Friday’s loss might have cracked that optimism. DeRozan didn’t outright express a desire to leave the Bulls. But for the first time in three years, his language was tinged with a resignation that Chicago might not be a viable route toward playoff success, nudging open the door to a potential future with a different team.

This is a critical point for both DeRozan and the Bulls — one that could define the success of both parties for a half-decade.

There’s no denying DeRozan’s impact during his tenure with the Bulls, buoying the team’s scoring and offense. DeRozan led the league in minutes played this season, averaging fewer than 11 minutes on the bench per game, a feat only 13 players age 34 or older have accomplished.

DeRozan’s hard-nosed mentality on the court paired crucially with his affectionate mentorship off it, expediting the progress of White and Dosunmu. And this presence is why DeRozan’s teammates are eager to see the veteran cornerstone return next season — no matter the cost.

“It would mean everything,” White said. “Whatever he want, I think he should get paid — whatever he wants. It’ll be important for us to have him back and me personally, I really want him back. So hopefully they can get everything done and he can be back in a Chicago Bulls uniform.”

But sometimes, the timing just isn’t right — and that seems to be the case for the Bulls and DeRozan.

If the six-time All-Star asks for the veteran maximum available to him, the Bulls would have to lock into a four-year, $179.4 million contract that would likely push them into the luxury tax. Chairman Jerry Reinsdorf has claimed he’s willing to enter the luxury tax, but only to build a roster that could be a deep playoff contender — which has never been true with DeRozan on the roster.

The Bulls could clear up cap space by moving Zach LaVine over the summer, but investing this heavily into the longevity of a soon-to-be 35-year-old forward works in direct opposition to the tactic of building around a young core. And if digging into a long-term deal with DeRozan wouldn’t pay off, it could waste the final years of affordable contracts for White and Dosunmu, both of whom hit free agency in 2026.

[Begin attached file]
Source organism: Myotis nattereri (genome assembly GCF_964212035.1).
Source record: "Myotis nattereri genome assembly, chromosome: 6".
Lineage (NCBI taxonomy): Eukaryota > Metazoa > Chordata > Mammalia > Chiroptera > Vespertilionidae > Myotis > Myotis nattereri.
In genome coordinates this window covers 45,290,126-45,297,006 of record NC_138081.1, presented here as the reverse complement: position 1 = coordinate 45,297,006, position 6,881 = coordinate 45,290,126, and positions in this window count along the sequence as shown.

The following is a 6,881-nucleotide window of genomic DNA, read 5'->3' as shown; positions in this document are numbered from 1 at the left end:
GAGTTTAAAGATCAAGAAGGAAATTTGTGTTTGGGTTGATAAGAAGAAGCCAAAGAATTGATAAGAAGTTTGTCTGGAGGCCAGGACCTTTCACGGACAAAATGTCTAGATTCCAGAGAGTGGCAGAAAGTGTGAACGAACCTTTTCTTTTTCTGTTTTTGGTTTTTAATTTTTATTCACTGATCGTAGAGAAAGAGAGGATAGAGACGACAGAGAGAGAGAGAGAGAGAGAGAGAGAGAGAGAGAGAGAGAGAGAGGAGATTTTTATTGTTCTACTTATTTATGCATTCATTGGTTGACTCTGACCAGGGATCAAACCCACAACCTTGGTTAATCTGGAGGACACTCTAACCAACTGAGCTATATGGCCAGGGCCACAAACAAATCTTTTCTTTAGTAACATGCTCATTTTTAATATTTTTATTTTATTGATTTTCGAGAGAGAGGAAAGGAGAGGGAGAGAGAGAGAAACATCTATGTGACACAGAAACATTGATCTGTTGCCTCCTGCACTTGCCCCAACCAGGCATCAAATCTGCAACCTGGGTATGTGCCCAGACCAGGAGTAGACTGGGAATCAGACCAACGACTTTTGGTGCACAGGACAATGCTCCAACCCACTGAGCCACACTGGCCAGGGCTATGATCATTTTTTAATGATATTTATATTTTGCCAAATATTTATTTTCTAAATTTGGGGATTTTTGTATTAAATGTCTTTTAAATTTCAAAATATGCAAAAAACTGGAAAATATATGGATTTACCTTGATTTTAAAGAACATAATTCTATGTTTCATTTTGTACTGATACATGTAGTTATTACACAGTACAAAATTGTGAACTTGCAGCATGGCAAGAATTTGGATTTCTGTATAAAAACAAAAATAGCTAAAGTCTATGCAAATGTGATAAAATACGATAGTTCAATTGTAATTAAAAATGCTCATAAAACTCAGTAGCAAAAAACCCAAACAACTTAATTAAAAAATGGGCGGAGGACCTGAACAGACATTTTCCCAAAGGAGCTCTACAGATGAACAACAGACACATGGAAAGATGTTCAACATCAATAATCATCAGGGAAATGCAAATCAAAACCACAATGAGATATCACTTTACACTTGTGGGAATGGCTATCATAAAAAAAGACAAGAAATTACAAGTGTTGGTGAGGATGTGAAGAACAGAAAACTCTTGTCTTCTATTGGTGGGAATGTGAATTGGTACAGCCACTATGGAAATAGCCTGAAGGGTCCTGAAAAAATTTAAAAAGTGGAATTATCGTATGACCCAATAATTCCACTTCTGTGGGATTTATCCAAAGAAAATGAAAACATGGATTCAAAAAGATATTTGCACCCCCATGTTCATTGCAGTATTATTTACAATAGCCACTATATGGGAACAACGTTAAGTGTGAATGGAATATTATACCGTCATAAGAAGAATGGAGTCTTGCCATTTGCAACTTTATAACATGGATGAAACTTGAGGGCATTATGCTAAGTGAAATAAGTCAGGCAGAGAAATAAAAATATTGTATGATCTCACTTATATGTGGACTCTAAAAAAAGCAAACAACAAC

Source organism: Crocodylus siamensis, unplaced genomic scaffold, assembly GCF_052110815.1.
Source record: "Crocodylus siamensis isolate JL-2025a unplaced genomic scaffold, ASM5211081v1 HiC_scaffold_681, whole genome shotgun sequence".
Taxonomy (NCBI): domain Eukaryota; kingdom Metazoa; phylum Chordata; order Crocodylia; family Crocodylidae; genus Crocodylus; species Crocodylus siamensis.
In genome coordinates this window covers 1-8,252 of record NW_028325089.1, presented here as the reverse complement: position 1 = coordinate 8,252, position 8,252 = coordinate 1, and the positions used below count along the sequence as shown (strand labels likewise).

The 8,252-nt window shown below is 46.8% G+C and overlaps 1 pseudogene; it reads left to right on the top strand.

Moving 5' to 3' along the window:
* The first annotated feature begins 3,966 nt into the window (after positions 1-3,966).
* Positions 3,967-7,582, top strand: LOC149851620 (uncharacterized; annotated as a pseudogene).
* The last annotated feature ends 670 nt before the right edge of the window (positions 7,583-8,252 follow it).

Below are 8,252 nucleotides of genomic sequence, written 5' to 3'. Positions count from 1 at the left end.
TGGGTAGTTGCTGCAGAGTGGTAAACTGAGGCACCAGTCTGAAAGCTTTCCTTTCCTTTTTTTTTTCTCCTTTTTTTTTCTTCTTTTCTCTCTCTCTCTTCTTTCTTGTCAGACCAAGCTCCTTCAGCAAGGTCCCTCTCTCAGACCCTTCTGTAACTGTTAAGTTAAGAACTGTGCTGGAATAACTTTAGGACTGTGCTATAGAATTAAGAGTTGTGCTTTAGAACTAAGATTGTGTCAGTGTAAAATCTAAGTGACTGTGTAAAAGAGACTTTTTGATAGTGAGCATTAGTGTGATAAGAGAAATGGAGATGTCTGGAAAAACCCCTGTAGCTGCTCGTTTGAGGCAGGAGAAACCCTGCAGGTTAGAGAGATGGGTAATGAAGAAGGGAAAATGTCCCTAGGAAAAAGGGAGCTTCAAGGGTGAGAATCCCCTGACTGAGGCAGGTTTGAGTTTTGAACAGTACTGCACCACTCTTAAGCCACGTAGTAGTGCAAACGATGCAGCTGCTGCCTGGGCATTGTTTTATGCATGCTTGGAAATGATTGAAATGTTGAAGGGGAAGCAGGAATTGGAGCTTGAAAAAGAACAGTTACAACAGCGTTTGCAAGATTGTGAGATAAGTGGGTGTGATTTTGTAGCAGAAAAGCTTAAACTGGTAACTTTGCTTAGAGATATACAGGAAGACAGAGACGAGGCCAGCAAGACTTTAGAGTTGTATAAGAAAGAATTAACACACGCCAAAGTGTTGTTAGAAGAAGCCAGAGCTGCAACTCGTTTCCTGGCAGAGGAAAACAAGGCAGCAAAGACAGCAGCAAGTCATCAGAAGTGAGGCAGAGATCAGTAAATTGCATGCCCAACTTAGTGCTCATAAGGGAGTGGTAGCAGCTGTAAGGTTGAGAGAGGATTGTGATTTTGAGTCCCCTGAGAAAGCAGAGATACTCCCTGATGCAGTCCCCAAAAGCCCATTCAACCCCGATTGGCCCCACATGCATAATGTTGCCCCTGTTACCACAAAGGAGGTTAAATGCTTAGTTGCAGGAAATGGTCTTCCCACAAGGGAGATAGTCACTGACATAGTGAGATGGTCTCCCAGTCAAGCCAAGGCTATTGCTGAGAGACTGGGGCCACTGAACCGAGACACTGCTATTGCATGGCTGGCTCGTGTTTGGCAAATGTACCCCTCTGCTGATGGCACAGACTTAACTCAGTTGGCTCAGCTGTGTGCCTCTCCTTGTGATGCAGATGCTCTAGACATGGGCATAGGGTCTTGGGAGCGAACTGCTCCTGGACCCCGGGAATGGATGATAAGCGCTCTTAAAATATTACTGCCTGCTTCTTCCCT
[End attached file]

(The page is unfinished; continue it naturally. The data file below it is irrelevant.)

During his exit interview Saturday, executive vice president of basketball operations Artūras Karnišovas acknowledged the necessity for change to find success. But he also expressed continued confidence in DeRozan’s ability to make an impact in Chicago.

“DeMar’s been great for us for three years,” Karnišovas said. “He’s been invested in the city of Chicago and has been really great to our young guys. Both sides are interested in continuing, so we’ll see what happens in free agency.”

Even through the fog of frustration on Friday, DeRozan made clear he doesn’t want to make any impulse decisions about his next steps.

And that left little hints of how he will approach the offseason and his free agency.

“It’s just going to be a long summer for me,” DeRozan said. “It’s kind of like crawling up that hill. You get knocked back down, you take that look up the mountain and you say, ‘Damn, I gotta do it all over again, gotta figure it out.’ ”